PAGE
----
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Fueling the Digestive Fire

Ayurveda regards digestion as the very cornerstone of health. Our digestive Agni (fire) is the key to our health and immunity. According to Ayurvedic principles, what, how and when you eat are all utmost importance to keep the digestive flame healthy and balanced; this includes drinking plenty of plain and pure water throughout each day.

A core part of the digestion, that is often overlooked in Western Medicine is elimination, which is very direct feedback from our bodies on food and fluid intake. Regular, soft, well-formed stools that have minimal odor, are easily wiped, (and ideally even float) indicate healthy digestion and bowel function. If you observe whole foods in your stool, it a clear indication that your digestive enzymes are unable to process and seek the nutritional values from those foods; similarly clear and copious urine indicates well-hydrated bodies, which is essential to the proper functioning of their tissues.

Further support for the digestive fire has to do with aligning diet and lifestyle habits in sync with the rhythms of the natural world. This means incorporating as many seasonally-appropriate foods, know that our bodies will naturally tend to crave heavier, denser foods in the fall and winter months, and will appreciate lighter fare with more watery fruits and vegetables in the spring and summer months.

In order to function at its best, the digestive fire needs to be hot, sharp, dry, light, mobile, subtle, luminous, and clear. Here are some ways we can continue to feed our digestive fires:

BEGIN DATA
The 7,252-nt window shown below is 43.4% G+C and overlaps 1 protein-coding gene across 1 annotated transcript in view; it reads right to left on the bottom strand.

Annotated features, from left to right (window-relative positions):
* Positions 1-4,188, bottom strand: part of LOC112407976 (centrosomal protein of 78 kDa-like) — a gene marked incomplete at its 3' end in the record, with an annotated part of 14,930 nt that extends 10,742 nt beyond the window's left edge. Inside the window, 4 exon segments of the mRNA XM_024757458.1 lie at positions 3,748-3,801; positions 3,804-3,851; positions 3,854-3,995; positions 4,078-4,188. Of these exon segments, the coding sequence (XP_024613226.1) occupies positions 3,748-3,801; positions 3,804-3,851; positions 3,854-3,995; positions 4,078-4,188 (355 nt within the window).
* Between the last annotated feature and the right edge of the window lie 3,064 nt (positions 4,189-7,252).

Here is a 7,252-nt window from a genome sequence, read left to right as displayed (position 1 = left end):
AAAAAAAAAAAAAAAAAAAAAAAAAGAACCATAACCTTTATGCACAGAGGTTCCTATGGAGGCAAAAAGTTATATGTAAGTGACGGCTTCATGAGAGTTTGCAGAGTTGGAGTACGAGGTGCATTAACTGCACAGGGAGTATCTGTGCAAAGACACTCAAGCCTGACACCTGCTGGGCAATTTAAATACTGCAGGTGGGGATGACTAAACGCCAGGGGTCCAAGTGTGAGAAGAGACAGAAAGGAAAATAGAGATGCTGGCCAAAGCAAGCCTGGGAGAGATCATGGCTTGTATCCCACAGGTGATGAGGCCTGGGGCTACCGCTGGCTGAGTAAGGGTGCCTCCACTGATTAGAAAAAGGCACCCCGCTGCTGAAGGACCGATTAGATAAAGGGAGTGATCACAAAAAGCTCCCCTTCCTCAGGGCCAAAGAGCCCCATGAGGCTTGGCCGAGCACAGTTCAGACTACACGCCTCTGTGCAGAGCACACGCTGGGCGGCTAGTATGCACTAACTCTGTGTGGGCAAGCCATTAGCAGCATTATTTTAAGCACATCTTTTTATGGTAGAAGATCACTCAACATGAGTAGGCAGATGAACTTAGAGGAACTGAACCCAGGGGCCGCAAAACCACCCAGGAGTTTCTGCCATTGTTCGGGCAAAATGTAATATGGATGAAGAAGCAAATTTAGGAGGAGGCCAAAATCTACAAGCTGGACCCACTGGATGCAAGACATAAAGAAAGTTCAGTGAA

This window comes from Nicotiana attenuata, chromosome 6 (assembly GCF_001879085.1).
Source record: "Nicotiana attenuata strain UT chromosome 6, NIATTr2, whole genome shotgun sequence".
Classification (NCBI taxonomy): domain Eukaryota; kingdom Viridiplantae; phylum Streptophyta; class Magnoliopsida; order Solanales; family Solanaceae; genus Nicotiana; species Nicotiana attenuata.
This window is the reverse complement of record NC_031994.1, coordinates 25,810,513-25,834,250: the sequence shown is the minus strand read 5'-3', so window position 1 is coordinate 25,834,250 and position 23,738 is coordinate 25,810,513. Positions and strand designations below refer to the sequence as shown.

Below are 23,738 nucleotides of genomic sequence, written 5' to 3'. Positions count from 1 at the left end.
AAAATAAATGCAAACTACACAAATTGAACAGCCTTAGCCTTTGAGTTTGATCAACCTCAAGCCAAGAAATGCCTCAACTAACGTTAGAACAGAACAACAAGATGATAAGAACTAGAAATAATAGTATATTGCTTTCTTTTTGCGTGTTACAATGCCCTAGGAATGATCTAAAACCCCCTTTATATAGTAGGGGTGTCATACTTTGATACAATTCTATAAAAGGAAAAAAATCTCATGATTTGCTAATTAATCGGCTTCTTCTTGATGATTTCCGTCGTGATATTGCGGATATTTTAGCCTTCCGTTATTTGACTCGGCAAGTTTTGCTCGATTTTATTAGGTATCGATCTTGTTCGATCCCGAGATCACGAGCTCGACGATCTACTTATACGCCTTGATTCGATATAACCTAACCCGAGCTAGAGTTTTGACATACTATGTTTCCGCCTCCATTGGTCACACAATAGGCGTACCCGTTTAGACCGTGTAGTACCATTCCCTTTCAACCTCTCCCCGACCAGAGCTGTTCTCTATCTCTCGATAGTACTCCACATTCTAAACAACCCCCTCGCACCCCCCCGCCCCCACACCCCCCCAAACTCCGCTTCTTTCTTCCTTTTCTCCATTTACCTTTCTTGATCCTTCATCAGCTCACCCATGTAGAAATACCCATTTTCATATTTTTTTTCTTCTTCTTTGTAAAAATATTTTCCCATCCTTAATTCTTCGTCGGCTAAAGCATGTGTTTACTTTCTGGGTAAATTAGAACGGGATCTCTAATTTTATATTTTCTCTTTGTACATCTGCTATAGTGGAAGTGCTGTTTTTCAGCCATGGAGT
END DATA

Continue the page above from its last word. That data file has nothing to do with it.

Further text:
• Drink a glass or two of room temperature or warm water 20–30 minutes ahead of meals, while reducing the intake of fluids during the meals themselves.
• Practice gratitude before receiving a meal and eat mindfully (i.e. not while multitasking, on the go, or engaging with screen time). Remember how and when we eat are equally important to what we eat.
• Eat a “ginger pickle” (a nickel-sized slice of fresh ginger, with 1/4 teaspoon honey, a squeeze of lime juice, and a pinch of salt) 15–30 minutes before lunch and dinner; this will support food breakdown in the stomach.
• Enjoy plenty of digestive herbs and spices (garlic, ginger, cinnamon, cumin, coriander, pepper, trikatu).
• Leave plenty of space between meals for proper digestion without snacking in between (ideally, at least three hours; optimally four hours).
• Take a deep breath before transitioning from a meal to the next activity. Invite a connection with the sensations of being full and satisfied.

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